DENNIS SCHWARTZ Movie Reviews

 
METEOR (director: Ronald Neame; screenwriters: Stanley Mann/Edmond H. North/based on a story by Edmond H. North; cinematographer: Paul Lohman; editor: Carl Kress; music: Laurence Rosenthal; cast: Sean Connery (Dr. Paul Bradley), Natalie Wood (Tatiana Nikolaevna Donskaya), Karl Malden (Harry Sherwood), Brian Keith (Dr. Alexei Dubov), Martin Landau (Maj. Gen. Adlon), Trevor Howard (Sir Michael Hughes), Henry Fonda (American President); Runtime: 107; MPAA Rating: PG; producers: Sandy Howard/Gabriel Katzka/Arnold Orgolini/Theodore Parvin/Run Run Shaw; AIP; 1979)

"Chatty disaster pic that talks itself to death."

Reviewed by Dennis Schwartz 

Chatty disaster pic that talks itself to death. Ineptly helmed by veteran British filmmaker Ronald Neame ("Hopscotch"/"The Odessa File"/"The Poseidon Adventure"), though no fault of his--he was sabotaged by studio interference and a poor screenplay. It's based on a story by Edmond H. North, who co-writes the screenplay with Stanley Mann. The talented cast is wasted in such junk and just dutifully go through the motions in a perfunctory way. The tacky special effects are an eye-full and one's only escape from the boring narrative, but are too tacky to be praised.

Sean Connery is an American scientist (with a Scottish accent) and Natalie Wood a Russian scientist (with a serviceable Russian accent that sounds a lot like her Puerto Rican accent in West Side Story), who make time to flirt with each other in a tepid romance while their respective Cold War foe countries get all worked up about working together to save the world from a giant asteroid on a collision course to crash into the Earth in a few days.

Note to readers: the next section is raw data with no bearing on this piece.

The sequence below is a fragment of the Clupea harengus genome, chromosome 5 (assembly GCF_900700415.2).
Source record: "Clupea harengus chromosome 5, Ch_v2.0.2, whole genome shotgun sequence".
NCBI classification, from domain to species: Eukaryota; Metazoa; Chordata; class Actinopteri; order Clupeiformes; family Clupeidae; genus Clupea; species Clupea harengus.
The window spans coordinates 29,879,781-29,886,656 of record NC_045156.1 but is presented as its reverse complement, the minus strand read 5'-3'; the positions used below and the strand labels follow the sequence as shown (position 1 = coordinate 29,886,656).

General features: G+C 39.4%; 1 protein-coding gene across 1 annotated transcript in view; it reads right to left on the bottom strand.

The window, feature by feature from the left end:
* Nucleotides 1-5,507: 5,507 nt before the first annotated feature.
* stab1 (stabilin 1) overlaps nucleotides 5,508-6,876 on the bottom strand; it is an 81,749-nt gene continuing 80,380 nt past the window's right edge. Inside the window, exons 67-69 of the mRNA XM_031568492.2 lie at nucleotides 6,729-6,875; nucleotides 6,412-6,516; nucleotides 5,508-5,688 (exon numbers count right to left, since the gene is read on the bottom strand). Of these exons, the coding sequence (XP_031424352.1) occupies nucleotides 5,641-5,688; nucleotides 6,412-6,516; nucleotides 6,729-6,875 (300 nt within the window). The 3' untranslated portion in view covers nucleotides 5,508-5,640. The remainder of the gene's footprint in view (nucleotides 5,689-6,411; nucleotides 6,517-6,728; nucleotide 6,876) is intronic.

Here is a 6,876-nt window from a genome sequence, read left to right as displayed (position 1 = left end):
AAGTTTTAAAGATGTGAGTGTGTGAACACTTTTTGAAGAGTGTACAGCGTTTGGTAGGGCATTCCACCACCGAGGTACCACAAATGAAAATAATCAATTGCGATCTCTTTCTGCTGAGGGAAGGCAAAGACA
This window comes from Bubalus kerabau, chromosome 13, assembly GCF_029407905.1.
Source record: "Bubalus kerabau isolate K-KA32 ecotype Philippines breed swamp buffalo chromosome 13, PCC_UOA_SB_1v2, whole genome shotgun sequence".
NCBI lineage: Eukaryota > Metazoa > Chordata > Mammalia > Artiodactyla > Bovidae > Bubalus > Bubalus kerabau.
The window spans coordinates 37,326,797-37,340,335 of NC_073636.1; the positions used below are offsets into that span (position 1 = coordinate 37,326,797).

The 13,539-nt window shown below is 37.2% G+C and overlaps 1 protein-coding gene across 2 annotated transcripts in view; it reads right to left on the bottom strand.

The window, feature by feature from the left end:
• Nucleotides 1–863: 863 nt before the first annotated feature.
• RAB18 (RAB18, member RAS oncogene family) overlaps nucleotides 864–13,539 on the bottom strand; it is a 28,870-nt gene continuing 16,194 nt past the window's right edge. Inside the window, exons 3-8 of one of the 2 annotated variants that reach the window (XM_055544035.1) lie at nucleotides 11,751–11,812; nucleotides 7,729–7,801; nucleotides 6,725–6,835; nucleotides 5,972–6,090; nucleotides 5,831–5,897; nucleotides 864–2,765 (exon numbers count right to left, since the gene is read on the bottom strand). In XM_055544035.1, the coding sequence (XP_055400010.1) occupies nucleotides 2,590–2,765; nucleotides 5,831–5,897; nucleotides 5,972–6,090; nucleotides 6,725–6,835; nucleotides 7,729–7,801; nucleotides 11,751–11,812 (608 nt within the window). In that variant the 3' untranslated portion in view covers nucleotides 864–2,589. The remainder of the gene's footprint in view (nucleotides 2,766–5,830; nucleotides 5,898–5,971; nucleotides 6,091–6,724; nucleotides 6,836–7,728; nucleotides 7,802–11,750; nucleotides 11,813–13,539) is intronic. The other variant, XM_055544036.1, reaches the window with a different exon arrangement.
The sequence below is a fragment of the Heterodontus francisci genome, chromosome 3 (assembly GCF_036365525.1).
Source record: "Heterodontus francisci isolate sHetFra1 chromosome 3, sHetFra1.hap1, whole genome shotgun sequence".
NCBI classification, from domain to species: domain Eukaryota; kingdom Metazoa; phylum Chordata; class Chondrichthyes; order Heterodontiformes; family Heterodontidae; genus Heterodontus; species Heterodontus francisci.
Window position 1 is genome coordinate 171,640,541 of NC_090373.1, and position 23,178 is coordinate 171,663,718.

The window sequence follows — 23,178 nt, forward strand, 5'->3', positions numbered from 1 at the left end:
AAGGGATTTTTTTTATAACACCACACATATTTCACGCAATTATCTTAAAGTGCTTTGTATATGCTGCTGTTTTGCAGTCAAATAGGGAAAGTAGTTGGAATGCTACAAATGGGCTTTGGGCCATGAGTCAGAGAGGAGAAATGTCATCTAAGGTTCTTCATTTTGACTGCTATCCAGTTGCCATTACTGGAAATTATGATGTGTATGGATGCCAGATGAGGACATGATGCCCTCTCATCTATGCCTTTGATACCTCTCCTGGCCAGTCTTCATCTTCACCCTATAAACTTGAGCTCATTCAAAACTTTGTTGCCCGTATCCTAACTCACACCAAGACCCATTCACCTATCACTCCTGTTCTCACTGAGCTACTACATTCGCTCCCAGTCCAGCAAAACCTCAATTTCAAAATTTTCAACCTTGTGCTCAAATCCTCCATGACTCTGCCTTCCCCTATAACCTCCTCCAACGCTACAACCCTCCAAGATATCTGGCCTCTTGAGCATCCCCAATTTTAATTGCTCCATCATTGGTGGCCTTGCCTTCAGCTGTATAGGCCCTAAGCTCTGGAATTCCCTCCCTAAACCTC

Harry Sherwood (Karl Malden) is the pushy former boss of ex-NASA scientist Dr. Paul Bradley (Sean Connery), who recruits him in an emergency to save the world from a 5-mile-wide meteor about to hit the Earth in six days. The American scientists are forced to accept the help of the Soviets, and they work with chief Russian scientist Dubov (Brian Keith), who speaks only Russia, and his scientist translator-assistant Tatiana (Natalie Wood). The dire situation is made touchy because the Americans discover that their top secret nuclear weapon, Hercules, created by Bradley, is not enough to destroy the meteor. In order to prevent the disaster the Americans must work with the Reds, who have a similar top secret nuclear-missile weapon they call Peter the Great. The co-operation between the two superpowers upsets volatile right-wing General Adlon (Martin Landau), who is too dense to realize that the warnings from science about the meteor are real.

When the talking stopped for a few moments, the screen turned its attention to a massive avalanche in the Swiss Alps, a tidal wave that sinks Hong Kong and a chunk of rock smacking into NYC--which causes the subways to flood and floods the site of the American's secret nuclear underground center.

The banal disaster film crashed at the box office, as the 18 million dollar production was one of the biggest money losers in the decade of the '70s. Even its special effects, which were supposed to be the highlight of the film, weren't impressive.

REVIEWED ON 3/27/2012       GRADE: C

Dennis Schwartz: "Ozus' World Movie Reviews"

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